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      • — I think I pretty much agree on the “emergent properties” stuff, at least on some metaphysical level. Nature surely works something like that. And while I cannot comment on academic sociology, since I really don’t know much, I still think we need to be able to name these broad social forces that we encounter, such as “cis-normativity” or “patriarchy” or “marginalization,” which clearly mark my agenda (but I would insist that a term such as “government power” is similarly abstract, but critical for libertarians to name their concerns). I see such things not as substances (if you’ll forgive my philosophical naïvety), but instead as reinforced, reoccurring patterns of social behavior.

        The danger is, of course, that people reify these concepts, and they really do. I cannot count the number of times I’ve been perusing some feminist text and the author seems to be talking about (for example) patriarchy as if it were a substance. And at first I try to read this metaphorically; I want it to make sense. But soon it becomes clear that I cannot, that they mean it. Which is awkward and weird and how can people be so daft?

        Anyway, there is better stuff. For example, the best gender theory these days (in my opinion) comes from Julia Serano, not only because she is trans and speaks to me on a personal level, but also because she is a professional biologist first. This empirical foundation gives her theories teeth. Contrast this with Judith Butler’s approach, continental flimflam, which is just garbage.

        Anyway, I cannot comment on the actual methodology of sociology, since I know virtually nothing about how it is done. That said, we need, I insist, to name and analyze this stuff on a level above the individual.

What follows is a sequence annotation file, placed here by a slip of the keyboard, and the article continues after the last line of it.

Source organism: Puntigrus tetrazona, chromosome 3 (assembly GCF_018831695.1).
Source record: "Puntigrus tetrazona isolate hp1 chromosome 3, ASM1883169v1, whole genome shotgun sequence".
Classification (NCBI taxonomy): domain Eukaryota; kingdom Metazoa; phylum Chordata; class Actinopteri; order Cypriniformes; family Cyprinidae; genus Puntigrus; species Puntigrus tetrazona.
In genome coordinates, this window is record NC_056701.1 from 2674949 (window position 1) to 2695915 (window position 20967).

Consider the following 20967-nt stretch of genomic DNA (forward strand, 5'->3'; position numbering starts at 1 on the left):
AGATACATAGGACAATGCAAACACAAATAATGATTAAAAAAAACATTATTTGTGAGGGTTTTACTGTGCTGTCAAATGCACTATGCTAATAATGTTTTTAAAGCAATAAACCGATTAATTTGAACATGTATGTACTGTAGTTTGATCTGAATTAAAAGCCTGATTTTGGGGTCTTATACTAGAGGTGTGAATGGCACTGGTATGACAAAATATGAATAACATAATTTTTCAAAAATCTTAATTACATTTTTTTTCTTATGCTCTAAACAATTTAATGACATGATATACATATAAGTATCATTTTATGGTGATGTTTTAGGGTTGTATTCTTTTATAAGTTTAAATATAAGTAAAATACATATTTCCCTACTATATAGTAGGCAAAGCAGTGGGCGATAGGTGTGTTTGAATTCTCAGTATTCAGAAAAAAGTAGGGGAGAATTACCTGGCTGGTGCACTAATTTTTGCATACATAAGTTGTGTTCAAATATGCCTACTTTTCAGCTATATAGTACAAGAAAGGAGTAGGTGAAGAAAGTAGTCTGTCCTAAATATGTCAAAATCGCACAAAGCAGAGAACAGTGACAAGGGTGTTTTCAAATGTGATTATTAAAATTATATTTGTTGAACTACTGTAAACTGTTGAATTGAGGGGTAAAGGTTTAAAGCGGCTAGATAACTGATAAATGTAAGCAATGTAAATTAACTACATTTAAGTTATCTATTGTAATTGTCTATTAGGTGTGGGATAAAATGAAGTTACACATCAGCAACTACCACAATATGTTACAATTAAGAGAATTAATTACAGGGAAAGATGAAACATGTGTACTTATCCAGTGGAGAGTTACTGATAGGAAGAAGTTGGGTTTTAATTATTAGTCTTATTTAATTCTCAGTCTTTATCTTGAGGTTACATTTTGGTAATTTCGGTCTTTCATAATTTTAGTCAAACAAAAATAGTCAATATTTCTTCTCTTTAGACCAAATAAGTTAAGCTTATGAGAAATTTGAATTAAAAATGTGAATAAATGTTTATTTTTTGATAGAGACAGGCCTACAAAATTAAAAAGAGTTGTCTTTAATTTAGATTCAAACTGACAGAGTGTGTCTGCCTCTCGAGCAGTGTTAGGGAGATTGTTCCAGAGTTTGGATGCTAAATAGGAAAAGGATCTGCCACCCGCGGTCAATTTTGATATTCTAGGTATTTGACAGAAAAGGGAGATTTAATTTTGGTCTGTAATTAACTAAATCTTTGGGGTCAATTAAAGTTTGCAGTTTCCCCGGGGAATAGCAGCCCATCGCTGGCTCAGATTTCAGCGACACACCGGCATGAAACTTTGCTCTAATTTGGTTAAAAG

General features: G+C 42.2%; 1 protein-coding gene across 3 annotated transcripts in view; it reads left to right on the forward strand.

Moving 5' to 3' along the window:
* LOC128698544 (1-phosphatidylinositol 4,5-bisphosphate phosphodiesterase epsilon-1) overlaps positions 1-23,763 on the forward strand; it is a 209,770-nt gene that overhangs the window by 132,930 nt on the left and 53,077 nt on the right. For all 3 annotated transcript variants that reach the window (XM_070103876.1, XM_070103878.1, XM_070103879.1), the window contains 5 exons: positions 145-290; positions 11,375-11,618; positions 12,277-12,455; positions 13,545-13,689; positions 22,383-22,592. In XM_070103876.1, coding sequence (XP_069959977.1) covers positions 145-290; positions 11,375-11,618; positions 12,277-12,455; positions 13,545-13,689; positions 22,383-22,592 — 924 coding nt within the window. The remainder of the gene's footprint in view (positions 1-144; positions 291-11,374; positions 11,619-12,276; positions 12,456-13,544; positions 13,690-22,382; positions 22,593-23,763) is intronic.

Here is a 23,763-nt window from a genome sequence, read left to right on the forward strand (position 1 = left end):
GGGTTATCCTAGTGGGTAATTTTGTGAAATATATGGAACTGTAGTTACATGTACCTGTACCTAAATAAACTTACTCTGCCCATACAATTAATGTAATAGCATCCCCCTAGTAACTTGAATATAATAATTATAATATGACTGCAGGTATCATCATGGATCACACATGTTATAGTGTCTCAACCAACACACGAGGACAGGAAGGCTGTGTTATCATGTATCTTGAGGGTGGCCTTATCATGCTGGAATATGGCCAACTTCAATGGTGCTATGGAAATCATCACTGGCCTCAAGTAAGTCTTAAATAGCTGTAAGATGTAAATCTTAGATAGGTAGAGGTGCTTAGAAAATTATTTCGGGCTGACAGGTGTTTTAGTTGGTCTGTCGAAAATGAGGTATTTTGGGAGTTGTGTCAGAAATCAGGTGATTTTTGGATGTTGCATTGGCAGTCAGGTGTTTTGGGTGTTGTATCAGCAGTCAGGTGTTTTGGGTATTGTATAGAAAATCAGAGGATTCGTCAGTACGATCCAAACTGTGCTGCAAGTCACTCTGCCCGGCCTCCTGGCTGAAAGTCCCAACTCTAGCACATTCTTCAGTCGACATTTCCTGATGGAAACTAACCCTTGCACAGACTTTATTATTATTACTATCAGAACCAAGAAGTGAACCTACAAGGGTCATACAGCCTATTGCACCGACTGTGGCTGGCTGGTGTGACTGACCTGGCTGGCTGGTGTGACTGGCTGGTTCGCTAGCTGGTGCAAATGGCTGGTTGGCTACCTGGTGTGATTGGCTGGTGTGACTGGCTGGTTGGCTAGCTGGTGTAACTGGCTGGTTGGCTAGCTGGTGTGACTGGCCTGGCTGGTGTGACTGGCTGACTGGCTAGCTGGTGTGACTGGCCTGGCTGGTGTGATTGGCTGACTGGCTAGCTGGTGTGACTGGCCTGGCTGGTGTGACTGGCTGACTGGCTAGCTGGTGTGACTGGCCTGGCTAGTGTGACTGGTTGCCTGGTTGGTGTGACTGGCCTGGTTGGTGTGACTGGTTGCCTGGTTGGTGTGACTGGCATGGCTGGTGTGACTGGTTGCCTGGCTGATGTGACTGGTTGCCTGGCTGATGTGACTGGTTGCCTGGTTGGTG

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    • What Chris said. I care for socio-cultural reasons, not business ones. I don’t really care whether Rocky the Musical is financially successful or not. I do think it is a concern that there do seem to be guys that think their masculinity will be at peril if they sit through two hours of Marry Poppins or The Bridges of Madison County.

      Suppose your daughters really wanted to see Matilda: The Musical. Do you think it would threaten your masculinity to see it with them?

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      • Dude, I took my wife to see Wicked for our anniversary last year. I’d read the book, loved it, and was eager to see the musical, and loved it.

        I took my daughter to the movieplex to see Twilight, fergodsake. An awful, horrible, excruciating experience. But a threat to my masculinity? Pshaw.

        I’ve been in the orchestra for musicals and even performed in one (I even had a tender duet, which was terrible not because it was tender but because my voice is charitably described as “not terrible”).

        I think “threat to their masculinity” is academic-leftie talk. Masculine is no longer a descriptor, it’s become a pejorative. To act masculine is to be bad, by definition. So “threat to their masculinity” is hard to say without at least the faint echo of a sneer hinting that men cling to their masculinity like fearful conservatives cling to their guns and religion.

        I’m not saying you intend to do that. I’m saying that in our current era, it’s damn near impossible to say that phrase and not have that be a part of the received message.

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      • I think “threat to their masculinity” is academic-leftie talk. Masculine is no longer a descriptor, it’s become a pejorative. To act masculine is to be bad, by definition.

        This leftie would suggest “masculine” is only considered a pejorative because it’s forced on people who might like other options. It’s the forcing that’s the problem, not the “masculine.”

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      • I think “threat to their masculinity” is academic-leftie talk.

        That’s unfair. There are a lot of people, not just academic lefties, who look down on masculinity, because it is suffused with a lot of sexist baggage. If we lived in a world where masculinity were significantly less sexist, and less exclusive, and less enforced as a gender norm rather than as a description of certain preferences, behaviors, and lifestyle choices not necessarily associated with gender (at least not in a strict way), I suspect that “academic lefties” and other folks who look down on masculinity would be significantly less critical of it.